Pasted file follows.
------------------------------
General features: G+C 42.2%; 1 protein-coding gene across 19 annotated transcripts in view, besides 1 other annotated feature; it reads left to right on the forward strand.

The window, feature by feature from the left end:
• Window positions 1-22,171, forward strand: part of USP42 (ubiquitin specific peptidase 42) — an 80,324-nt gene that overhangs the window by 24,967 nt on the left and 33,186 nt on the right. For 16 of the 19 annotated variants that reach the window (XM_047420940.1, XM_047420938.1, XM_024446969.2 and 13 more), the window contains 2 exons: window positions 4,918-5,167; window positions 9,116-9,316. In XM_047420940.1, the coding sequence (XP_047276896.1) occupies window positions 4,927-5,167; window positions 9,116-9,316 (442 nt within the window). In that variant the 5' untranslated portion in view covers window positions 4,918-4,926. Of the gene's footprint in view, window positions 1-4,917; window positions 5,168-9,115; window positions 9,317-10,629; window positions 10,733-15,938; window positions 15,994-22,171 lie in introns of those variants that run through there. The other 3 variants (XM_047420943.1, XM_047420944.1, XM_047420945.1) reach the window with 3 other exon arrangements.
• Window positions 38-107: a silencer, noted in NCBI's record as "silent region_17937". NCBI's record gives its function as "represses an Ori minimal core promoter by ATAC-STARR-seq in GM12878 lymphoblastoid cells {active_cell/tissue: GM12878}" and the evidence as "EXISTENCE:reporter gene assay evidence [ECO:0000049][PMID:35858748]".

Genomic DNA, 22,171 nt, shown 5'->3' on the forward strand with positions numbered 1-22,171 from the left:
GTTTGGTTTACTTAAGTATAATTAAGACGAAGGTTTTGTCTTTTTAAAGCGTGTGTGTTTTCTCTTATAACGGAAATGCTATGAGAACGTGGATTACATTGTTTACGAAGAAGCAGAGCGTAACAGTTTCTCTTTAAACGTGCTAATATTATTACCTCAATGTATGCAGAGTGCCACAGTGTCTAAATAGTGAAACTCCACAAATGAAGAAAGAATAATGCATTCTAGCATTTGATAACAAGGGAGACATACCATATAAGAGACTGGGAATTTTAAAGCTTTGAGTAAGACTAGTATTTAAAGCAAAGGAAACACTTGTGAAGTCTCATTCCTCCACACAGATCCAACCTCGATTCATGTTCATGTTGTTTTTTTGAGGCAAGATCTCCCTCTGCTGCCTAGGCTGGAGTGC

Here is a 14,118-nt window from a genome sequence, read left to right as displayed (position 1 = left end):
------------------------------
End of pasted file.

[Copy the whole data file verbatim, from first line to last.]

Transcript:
General features: G+C 42.2%; 1 protein-coding gene across 19 annotated transcripts in view, besides 1 other annotated feature; it reads left to right on the forward strand.

The window, feature by feature from the left end:
• Window positions 1-22,171, forward strand: part of USP42 (ubiquitin specific peptidase 42) — an 80,324-nt gene that overhangs the window by 24,967 nt on the left and 33,186 nt on the right. For 16 of the 19 annotated variants that reach the window (XM_047420940.1, XM_047420938.1, XM_024446969.2 and 13 more), the window contains 2 exons: window positions 4,918-5,167; window positions 9,116-9,316. In XM_047420940.1, the coding sequence (XP_047276896.1) occupies window positions 4,927-5,167; window positions 9,116-9,316 (442 nt within the window). In that variant the 5' untranslated portion in view covers window positions 4,918-4,926. Of the gene's footprint in view, window positions 1-4,917; window positions 5,168-9,115; window positions 9,317-10,629; window positions 10,733-15,938; window positions 15,994-22,171 lie in introns of those variants that run through there. The other 3 variants (XM_047420943.1, XM_047420944.1, XM_047420945.1) reach the window with 3 other exon arrangements.
• Window positions 38-107: a silencer, noted in NCBI's record as "silent region_17937". NCBI's record gives its function as "represses an Ori minimal core promoter by ATAC-STARR-seq in GM12878 lymphoblastoid cells {active_cell/tissue: GM12878}" and the evidence as "EXISTENCE:reporter gene assay evidence [ECO:0000049][PMID:35858748]".

Genomic DNA, 22,171 nt, shown 5'->3' on the forward strand with positions numbered 1-22,171 from the left:
GTTTGGTTTACTTAAGTATAATTAAGACGAAGGTTTTGTCTTTTTAAAGCGTGTGTGTTTTCTCTTATAACGGAAATGCTATGAGAACGTGGATTACATTGTTTACGAAGAAGCAGAGCGTAACAGTTTCTCTTTAAACGTGCTAATATTATTACCTCAATGTATGCAGAGTGCCACAGTGTCTAAATAGTGAAACTCCACAAATGAAGAAAGAATAATGCATTCTAGCATTTGATAACAAGGGAGACATACCATATAAGAGACTGGGAATTTTAAAGCTTTGAGTAAGACTAGTATTTAAAGCAAAGGAAACACTTGTGAAGTCTCATTCCTCCACACAGATCCAACCTCGATTCATGTTCATGTTGTTTTTTTGAGGCAAGATCTCCCTCTGCTGCCTAGGCTGGAGTGC

Here is a 14,118-nt window from a genome sequence, read left to right as displayed (position 1 = left end):